Come Saturday morning Wannabe Hacks will have been running one year to the day – it has given me opportunities I simply could not foresee as I walked out of my last exam about 15 months ago. It has seen me start a new job at the Guardian and move to a position at the Telegraph. There is no doubt you really have to want to be a hack (and a Wannabe) but the rewards of the job and the project are immense.
This project needs careful attention and a little protection, but there is no reason it can’t be something bigger and better for the next set of hacks (those that run it and all others that contribute and read it.)
As a freelancer, Wannabe Hacks has been the most amazing distraction. Taking the odd hour or two everyday to catch up on the world of wannabe journalism has been great, and making the contacts (whether they’re old school or just-out-of-school journalists) has left we with some great friends, good advice and countless valuable contacts. More than anything, Wannabe Hacks has been a springboard for better things – it’s allowed me to showcase what I love to do – write, edit, produce and design!
Wannabe Hacks is like a baby to us, and in that sense, the site needs to be nurtured and loved by its new contributors and owners. Those who come next do need to push Hacks’ boundaries but keep the site delivering advice, insight and encouraging community and debate!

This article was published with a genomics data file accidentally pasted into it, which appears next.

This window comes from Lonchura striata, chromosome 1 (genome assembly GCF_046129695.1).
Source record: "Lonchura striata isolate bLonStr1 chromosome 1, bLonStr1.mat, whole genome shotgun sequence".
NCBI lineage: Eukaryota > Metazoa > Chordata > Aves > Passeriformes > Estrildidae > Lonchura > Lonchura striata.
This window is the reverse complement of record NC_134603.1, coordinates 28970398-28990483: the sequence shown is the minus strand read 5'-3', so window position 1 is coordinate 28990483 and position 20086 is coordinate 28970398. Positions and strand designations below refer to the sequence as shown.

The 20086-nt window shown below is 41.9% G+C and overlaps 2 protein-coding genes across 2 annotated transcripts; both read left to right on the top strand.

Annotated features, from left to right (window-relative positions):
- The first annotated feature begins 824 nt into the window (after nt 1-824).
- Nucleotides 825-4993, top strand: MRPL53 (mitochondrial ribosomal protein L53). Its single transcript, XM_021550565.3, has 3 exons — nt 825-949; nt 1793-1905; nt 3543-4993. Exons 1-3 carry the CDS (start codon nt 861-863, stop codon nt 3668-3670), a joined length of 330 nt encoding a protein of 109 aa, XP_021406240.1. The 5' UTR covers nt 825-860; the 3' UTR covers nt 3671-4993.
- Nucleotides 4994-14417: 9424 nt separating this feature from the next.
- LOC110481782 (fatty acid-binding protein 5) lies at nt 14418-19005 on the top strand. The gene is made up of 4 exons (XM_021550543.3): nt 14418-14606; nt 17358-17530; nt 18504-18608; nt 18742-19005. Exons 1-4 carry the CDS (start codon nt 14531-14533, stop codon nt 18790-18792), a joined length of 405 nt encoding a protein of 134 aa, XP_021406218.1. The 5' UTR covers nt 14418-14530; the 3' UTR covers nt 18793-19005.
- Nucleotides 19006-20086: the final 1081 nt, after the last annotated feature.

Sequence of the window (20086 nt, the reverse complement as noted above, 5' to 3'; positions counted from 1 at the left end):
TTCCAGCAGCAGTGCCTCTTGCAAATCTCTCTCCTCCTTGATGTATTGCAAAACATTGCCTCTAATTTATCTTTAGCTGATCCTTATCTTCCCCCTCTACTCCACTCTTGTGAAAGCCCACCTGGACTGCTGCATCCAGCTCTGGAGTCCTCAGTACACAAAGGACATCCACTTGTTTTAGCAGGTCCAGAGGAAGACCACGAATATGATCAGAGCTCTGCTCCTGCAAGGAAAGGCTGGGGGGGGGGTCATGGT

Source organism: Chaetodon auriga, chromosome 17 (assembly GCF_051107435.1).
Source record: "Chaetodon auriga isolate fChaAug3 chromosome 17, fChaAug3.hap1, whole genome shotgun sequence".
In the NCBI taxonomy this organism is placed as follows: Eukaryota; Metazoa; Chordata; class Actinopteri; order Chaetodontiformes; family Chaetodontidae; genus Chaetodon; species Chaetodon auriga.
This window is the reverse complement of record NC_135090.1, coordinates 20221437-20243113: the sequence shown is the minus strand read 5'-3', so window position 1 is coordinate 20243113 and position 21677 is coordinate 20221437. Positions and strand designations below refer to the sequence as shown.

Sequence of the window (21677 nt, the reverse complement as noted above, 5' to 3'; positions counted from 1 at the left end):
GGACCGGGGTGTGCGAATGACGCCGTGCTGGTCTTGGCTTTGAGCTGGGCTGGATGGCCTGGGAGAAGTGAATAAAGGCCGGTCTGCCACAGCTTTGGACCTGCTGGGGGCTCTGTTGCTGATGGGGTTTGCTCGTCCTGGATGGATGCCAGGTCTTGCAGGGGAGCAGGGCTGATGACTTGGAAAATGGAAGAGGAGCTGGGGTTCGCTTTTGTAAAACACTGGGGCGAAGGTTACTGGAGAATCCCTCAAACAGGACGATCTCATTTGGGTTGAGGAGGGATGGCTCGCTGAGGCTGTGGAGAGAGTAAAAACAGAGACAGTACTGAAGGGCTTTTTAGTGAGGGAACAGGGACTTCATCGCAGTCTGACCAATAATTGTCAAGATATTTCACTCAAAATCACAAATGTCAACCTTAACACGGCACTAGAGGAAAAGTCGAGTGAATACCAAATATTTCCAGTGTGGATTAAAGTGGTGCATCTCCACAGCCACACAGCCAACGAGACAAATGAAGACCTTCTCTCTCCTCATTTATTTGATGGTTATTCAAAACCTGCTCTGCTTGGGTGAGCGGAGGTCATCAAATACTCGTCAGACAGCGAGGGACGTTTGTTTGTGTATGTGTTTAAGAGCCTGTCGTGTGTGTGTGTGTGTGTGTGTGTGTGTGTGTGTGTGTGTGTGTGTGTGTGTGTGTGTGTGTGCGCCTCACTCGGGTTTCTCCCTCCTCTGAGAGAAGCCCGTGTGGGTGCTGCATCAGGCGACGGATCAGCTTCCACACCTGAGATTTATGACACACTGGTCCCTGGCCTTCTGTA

We started the site in the hope of sharing our experiences and helping wannabes learn the best ways to make it into journalism and the irony is that I think it is the five of us who have been taught the most. I have learnt so much about my writing, editing and ability to work as part of a group of passionate and committed people.
Being a Wannabe Hack will not only improve all those skills you will need to be a journalist but you will meet and interact with lots of interesting and inspired future faces of journalism. Wannabe Hacks has the foundations in place to be something great, five new hacks are needed now to make sure our start is built on. Get applying!
Hacks has been great for allowing me to meet people I never would have met otherwise. Our two meetups have allowed me chat and have a laugh (on one occasion I got into a funny conversation about epilating, don’t ask how) with a whole group of young journalists. You find out you have a lot in common (not just journalism either), often stay in touch and hopefully we’ll see a few of them at our third hack on the 19th August
When I first came across The Hacks, I thought, “that’s a bloody good idea.” It was therefore an honour to be taken on board a few months later. My time with Wannabe Hacks has seen me through the dull days of unemployment and out the other side, giving me an insight into cutting-edge journalism I never would have had access to otherwise, as well as access to the wisdom of those who have been in the business for decades.
For aspiring journalists, writing is a drug – and there’s nothing like the pressure of keeping a startup going to fuel that addiction. While some posts may have been cobbled together in the wee hours of the morning, I wouldn’t have changed a thing. For some, Hacks means better job prospects, others, a great bond with a community of young journalists. For me, it was a confirmation that I really did want to be doing this as my career. I can’t imagine my life as a journalist without it.
Wannabe a Wannabe? You can apply to be part of Hacks 2.0 or simply find out more here.
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